4 comments on “Anatomy of a WebRTC SDP (Antón Román)

  1. Hi,

    honestly I haven’t found prflx candidates in the tests I’ve done so far. Both Chrome and Firefox have code to deal with Peer Reflexive candidates so I understand they are using them in their ICE implementations. In google-ice it seems that prflx are not supported (at least that’s said in a comment in Chromium code). Maybe someone can give us more info about this.

    Just for the information of other readers, a peer reflexive candidate is discovered when the reply to a STUN connectivity check (a Binding Request) sent to a Server Reflexive candidate of the other peer has a MAPPED-ADDRESS (IP and/or port) different from any existing local candidate.

  2. Let me elaborate why I asked that question and get your feedback. I am trying to streamline ICE procedure by taking advantage of trickle ICE.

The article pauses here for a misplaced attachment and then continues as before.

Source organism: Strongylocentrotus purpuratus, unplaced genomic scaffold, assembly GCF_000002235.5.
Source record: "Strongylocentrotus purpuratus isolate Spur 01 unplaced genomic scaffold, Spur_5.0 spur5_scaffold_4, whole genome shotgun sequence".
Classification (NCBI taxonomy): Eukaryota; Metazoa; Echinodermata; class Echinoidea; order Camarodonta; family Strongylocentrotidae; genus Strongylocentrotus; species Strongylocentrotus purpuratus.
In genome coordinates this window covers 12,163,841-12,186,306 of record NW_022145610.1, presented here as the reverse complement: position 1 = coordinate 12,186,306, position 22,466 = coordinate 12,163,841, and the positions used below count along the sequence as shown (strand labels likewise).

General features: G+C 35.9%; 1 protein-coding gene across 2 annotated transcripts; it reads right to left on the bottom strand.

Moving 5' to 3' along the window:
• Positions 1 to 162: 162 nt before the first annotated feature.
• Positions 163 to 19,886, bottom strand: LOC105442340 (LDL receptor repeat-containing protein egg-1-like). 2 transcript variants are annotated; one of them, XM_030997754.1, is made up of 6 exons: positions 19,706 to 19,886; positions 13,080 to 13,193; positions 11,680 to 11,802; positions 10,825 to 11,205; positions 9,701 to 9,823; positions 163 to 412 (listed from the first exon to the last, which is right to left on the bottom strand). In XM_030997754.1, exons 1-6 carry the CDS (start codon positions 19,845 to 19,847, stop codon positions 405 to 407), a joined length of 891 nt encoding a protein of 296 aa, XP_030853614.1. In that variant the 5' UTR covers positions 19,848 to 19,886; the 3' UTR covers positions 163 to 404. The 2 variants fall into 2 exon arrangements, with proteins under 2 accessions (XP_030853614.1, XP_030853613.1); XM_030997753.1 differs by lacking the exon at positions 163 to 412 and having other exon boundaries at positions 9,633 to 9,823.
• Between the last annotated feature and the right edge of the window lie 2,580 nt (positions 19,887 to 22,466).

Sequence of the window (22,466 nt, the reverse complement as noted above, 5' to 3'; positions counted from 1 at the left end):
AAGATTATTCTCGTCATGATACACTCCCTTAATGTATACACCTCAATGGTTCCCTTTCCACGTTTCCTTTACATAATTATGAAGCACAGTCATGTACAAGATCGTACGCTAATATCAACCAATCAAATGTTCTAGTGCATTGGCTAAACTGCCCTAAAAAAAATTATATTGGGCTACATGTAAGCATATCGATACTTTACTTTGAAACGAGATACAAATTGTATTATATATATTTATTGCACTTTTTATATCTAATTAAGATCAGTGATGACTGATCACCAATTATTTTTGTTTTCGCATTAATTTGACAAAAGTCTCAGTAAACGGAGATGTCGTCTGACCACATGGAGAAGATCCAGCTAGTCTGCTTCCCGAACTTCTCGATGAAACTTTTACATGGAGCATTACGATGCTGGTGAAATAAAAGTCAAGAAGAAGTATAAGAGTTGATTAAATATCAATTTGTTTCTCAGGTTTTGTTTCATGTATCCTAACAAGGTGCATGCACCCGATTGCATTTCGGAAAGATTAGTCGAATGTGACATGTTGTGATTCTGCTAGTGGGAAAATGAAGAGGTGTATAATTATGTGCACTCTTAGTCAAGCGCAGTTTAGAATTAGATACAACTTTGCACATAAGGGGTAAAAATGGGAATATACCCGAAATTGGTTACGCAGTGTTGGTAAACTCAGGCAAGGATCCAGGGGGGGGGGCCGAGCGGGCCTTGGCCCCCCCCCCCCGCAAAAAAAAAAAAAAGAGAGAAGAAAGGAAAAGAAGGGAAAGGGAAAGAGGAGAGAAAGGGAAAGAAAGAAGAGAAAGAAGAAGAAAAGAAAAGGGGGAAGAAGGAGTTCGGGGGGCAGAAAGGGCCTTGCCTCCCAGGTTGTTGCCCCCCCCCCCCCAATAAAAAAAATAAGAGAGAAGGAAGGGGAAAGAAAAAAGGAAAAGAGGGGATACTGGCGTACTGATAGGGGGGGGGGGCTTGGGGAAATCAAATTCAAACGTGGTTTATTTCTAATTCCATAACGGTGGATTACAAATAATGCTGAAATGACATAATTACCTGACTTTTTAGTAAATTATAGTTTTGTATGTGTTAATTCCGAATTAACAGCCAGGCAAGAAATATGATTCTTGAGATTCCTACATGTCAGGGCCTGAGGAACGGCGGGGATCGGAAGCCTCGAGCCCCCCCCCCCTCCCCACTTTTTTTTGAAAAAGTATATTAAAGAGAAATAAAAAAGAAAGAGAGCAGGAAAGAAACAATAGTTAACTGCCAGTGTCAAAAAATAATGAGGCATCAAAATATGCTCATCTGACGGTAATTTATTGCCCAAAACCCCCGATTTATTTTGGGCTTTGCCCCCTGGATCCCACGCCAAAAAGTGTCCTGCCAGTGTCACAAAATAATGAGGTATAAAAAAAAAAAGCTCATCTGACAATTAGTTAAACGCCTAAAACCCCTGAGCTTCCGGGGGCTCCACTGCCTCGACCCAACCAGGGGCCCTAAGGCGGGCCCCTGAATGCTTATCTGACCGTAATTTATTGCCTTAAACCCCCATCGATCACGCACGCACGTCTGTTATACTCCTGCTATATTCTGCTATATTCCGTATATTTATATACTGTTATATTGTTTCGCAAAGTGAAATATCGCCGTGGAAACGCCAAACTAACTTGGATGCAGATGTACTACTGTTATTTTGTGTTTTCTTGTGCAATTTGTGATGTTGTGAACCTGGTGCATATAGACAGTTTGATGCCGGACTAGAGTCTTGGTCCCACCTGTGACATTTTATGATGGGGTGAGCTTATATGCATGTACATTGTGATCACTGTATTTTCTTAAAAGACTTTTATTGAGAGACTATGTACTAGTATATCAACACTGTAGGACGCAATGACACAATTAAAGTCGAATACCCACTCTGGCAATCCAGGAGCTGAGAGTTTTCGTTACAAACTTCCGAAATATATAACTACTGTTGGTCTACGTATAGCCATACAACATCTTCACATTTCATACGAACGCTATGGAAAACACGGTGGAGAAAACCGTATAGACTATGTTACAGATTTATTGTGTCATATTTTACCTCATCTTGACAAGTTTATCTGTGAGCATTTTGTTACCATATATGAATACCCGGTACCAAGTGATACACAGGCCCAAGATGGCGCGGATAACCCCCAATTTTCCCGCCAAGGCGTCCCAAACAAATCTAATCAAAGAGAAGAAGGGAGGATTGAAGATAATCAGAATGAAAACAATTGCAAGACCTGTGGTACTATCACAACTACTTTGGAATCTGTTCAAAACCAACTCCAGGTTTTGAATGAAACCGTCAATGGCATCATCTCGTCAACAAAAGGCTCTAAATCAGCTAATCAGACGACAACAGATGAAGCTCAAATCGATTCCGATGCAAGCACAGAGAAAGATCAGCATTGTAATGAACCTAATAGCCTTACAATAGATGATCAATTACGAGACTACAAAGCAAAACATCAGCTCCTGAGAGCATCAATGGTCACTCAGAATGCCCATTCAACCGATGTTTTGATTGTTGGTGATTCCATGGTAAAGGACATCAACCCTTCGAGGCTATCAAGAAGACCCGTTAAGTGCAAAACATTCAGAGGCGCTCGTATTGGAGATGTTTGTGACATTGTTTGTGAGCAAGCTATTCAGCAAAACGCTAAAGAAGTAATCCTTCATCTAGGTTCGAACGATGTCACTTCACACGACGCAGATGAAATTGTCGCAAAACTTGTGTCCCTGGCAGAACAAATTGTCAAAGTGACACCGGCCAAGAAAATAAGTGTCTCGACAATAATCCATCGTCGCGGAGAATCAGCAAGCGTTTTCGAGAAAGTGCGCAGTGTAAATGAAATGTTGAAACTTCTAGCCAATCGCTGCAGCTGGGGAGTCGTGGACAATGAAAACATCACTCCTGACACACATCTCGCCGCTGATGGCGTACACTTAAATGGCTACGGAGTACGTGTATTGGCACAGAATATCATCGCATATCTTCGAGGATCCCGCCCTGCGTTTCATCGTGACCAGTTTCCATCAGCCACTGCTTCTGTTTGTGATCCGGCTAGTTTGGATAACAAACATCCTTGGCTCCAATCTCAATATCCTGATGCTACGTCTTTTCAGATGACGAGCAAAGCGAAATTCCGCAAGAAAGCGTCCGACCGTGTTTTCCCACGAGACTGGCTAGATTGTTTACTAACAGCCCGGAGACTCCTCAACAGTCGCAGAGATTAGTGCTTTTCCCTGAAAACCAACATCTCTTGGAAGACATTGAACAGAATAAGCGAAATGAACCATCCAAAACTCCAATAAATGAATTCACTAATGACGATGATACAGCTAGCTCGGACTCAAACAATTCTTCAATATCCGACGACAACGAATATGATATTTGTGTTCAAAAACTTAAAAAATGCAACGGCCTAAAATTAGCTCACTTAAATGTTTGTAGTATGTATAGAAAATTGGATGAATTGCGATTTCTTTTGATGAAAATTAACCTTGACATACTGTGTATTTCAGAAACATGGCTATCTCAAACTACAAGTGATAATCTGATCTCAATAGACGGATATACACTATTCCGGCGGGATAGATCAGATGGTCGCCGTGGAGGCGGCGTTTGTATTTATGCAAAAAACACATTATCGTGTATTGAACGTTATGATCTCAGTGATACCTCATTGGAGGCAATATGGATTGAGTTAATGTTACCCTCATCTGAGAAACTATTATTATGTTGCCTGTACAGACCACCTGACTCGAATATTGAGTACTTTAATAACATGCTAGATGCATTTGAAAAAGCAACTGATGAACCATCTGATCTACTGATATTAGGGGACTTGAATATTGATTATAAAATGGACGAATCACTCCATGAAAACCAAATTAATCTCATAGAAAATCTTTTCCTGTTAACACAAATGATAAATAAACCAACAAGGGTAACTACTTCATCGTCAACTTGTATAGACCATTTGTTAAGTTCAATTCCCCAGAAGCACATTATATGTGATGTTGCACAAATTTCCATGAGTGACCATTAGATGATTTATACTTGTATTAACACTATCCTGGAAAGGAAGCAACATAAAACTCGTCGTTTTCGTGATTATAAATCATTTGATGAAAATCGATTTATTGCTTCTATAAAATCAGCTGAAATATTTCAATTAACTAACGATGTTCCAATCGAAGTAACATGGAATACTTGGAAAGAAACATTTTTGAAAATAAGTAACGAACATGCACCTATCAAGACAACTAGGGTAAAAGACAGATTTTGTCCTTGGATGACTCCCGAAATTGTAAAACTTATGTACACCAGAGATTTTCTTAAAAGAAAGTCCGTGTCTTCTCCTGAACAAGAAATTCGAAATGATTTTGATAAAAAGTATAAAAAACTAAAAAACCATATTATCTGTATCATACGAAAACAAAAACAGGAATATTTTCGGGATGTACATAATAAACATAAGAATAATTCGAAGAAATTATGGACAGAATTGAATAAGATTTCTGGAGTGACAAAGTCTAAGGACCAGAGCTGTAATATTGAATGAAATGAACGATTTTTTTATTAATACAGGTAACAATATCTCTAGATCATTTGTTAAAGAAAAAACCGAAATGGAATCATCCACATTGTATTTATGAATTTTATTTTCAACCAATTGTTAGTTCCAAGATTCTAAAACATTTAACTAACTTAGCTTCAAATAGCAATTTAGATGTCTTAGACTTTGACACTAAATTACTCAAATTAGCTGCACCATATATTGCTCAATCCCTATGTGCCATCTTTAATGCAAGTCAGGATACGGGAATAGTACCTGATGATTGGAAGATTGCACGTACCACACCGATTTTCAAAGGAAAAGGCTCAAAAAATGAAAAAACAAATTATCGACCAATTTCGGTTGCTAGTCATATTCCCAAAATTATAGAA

The app has a media relay server (not TURN per se, but a “twice NAT”) and it inserts a port at this RS in both the O/A messages which do not contain any ICE candidates, including local addresses. Then the two end-points will do connectivity check on them, which will succeed and the media will flow. In that process, they will discover the other’s “server reflexive” addresses as peer reflexive addresses. If the both addresses are the same, then they will exchange their local addresses as well. Now they will do full connectivity test and if one of them succeed, then media will flow over this new connection, freeing up the relay server.

    The advantages are:
    1. Media can start to flow immediately, but the expensive relay server is freed up as soon as it can be.
    2. No time lost on STUN query
    3. Local address is not revealed if it is not of use and eliminating a potential threat vector.

    So, what do you think?

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